ACAS Bulletin 78 : The Politics of Africom

Daniel Volman and Jesse Benjamin, co-editors

Ever since the announcement by President Bush of the new Africa Command, or AFRICOM, in early 2007, resistance to this new imperial formulation has grown on the continent of Africa and in the West, including in the US itself. Other than Liberia, with its historic ties to the US, and Djibouti which already has a US military base, the rejection of AFRICOM on the Continent has been resolute. Yet, as the Bush II era comes to an end, Jr. has decided that he wants his legacy to be one which includes “compassion” towards Africa, and the mainstream media [the CNN to FOX continuum] appear to be ready to concede at least this to the lame duck, self-proclaimed “anti-terror” warrior. Bush’s ‘humanitarian’ goals in Africa, from mosquito netting to his PEPFAR Aids initiative, are strategically removed from both his domestic and his Middle East debacles. But they are also a counter balance to his Pentagon reformulations of AFRICOM at a tactically significant moment in US/China contestation in Africa, and his administration’s attempt to institutionalize change beyond his tenure. President Bush’s marginal humanitarian gestures, played up in the media and his Spring Africa tour, belie a major and continuing investment in military industrial and security spending in Africa as a new global geopolitics take shape.

This Special Issue of the Bulletin looks at AFRICOM, and is guest co-edited by Daniel Volman, whose research on US military spending and AFRICOM has provided much of the groundwork for a US-based opposition movement to this planned re-division of the US empire’s map of global territories and strategic interests. Volman is an ACAS Board Member, and is Director of the African Security Research Project in Washington, DC, and has long researched security issues in US/Africa relations. We welcome Daniel’s expertise, and the data and analytical resources he provides our readers on this significant new problem in African studies and policy debate. Our issue opens with an overview essay from Daniel, followed by several tables delineating US military spending throughout Africa and the various programs they comprise.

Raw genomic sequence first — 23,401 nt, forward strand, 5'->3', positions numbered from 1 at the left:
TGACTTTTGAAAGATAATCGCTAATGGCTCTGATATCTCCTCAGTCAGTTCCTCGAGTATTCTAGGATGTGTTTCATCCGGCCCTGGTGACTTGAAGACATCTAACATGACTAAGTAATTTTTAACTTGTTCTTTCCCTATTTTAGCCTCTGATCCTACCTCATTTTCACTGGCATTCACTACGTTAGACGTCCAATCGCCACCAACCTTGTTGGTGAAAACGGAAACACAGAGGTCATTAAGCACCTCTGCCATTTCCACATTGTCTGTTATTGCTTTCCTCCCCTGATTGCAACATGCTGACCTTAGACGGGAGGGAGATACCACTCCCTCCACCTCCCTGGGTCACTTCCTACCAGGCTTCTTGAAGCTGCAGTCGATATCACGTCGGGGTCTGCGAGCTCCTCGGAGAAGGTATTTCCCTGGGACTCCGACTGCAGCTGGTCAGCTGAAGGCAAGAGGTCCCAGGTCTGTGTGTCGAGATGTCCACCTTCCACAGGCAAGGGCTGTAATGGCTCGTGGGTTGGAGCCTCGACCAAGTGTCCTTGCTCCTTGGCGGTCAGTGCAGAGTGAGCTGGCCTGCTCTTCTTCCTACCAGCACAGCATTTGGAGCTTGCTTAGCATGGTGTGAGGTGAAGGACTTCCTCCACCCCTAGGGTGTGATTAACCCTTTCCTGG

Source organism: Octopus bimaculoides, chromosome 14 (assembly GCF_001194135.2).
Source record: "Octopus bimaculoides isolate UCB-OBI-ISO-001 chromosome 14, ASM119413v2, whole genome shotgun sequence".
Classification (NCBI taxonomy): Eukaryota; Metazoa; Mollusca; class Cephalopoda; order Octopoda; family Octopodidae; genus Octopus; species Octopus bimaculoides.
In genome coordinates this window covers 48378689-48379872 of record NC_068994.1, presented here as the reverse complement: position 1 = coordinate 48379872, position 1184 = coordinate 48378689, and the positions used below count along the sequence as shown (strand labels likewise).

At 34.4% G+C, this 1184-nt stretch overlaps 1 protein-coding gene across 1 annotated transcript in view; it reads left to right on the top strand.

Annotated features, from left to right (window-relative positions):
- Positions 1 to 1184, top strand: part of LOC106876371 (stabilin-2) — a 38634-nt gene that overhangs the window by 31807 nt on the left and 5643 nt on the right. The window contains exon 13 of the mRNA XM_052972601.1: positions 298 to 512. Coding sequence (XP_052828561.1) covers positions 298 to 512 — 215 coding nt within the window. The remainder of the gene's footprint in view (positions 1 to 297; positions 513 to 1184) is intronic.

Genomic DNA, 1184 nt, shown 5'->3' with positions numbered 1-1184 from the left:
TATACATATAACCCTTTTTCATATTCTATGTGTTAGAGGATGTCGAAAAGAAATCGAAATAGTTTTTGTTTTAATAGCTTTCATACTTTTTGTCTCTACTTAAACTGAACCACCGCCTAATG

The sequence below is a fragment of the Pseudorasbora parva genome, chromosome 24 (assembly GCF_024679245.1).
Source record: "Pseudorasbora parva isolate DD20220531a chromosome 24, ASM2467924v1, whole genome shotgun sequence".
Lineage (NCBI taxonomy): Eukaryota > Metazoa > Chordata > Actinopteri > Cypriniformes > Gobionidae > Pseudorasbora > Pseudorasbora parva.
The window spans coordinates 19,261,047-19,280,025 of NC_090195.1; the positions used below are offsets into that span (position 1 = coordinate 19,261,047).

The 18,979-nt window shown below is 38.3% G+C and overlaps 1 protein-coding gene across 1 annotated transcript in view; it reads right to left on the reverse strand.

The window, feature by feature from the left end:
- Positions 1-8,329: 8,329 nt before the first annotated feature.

Olayiwola Abegunrin next provides a perspective on the African rejection of AFRICOM, at popular, institutional, national and Pan-African levels. Seeing this as a form of attempted recolonization that will in fact destabilize the Continent by drawing it into the U.S. “war on terror,” Abegunrin refutes the professed security interests of this new US policy. Focusing on the case of Kenya, Volman and Benjamin extend this argument with the specific example of this long-time US ally. While Kenya has joined its neighbors in rejecting the AFRICOM project en toto, it nevertheless maintains numerous military agreements many of which are enumerated herein. Further, links are posited between this ongoing military relationship and Kenya’s deployment of force against its own citizens, most recently in the post-election conflict in that country.

The analysis provided in these four contributions is followed by a section on activist responses to AFRICOM. This section also opens with an introduction and overview by Daniel Volman, which reviews the various grassroots participants in US-based opposition to AFRICOM, and rehearses the basic issues in an activist-oriented formulation that our readers will find useful in taking these concerns to a wider audience. This is followed by the Resist AFRICOM Statement of Concern, outlining the basic facts, concerns, and alternatives, and assembling a growing coalition of partners in opposition to this increasing militarization of the African continent.

We conclude the issue with two essays on the need for peace activists to resist AFRICOM, the first from ACAS Board Member and longtime activist Horace Campbell, and the second from Grannies for Peace. Campbell’s article engages the history of US militarization, the context of AFRICOM, the Middle East context, the centrality of Africa’s oil and other resources, and global power posturing, before turning to the need for resistance in Africa and throughout the world at the grassroots. We conclude this issue of the Bulletin with coverage brought to us from GIN of the recent Teach-In Against AFRICOM organized by Grannies for Peace in New York, that included Sonia Sanchez, Emira Woods, Frida Berrigan and Horace Campbell, among others.

We hope the information contained here is both informative and useful for our readers as you contemplate the meaning of AFRICOM and your own involvement in efforts to respond to and resist this latest initiative in US policy relations with Africa.

AFRICOM: What Is It and What Will It do?
By Daniel Volman

TABLE: U.S. Military Programs in Africa, U.S. Policy Toward Africa, and AFRICOM (PDF)
By Daniel Volman

AFRICOM: The U.S. Militarization of Africa
By Olayiwola Abegunrin

U.S. Military Activities in Kenya
Jesse Benjamin and Daniel Volman

The Campaign to Resist AFRICOM
By Daniel Volman

Peace Activists Must Oppose the US Africa Command
Horace G. Campbell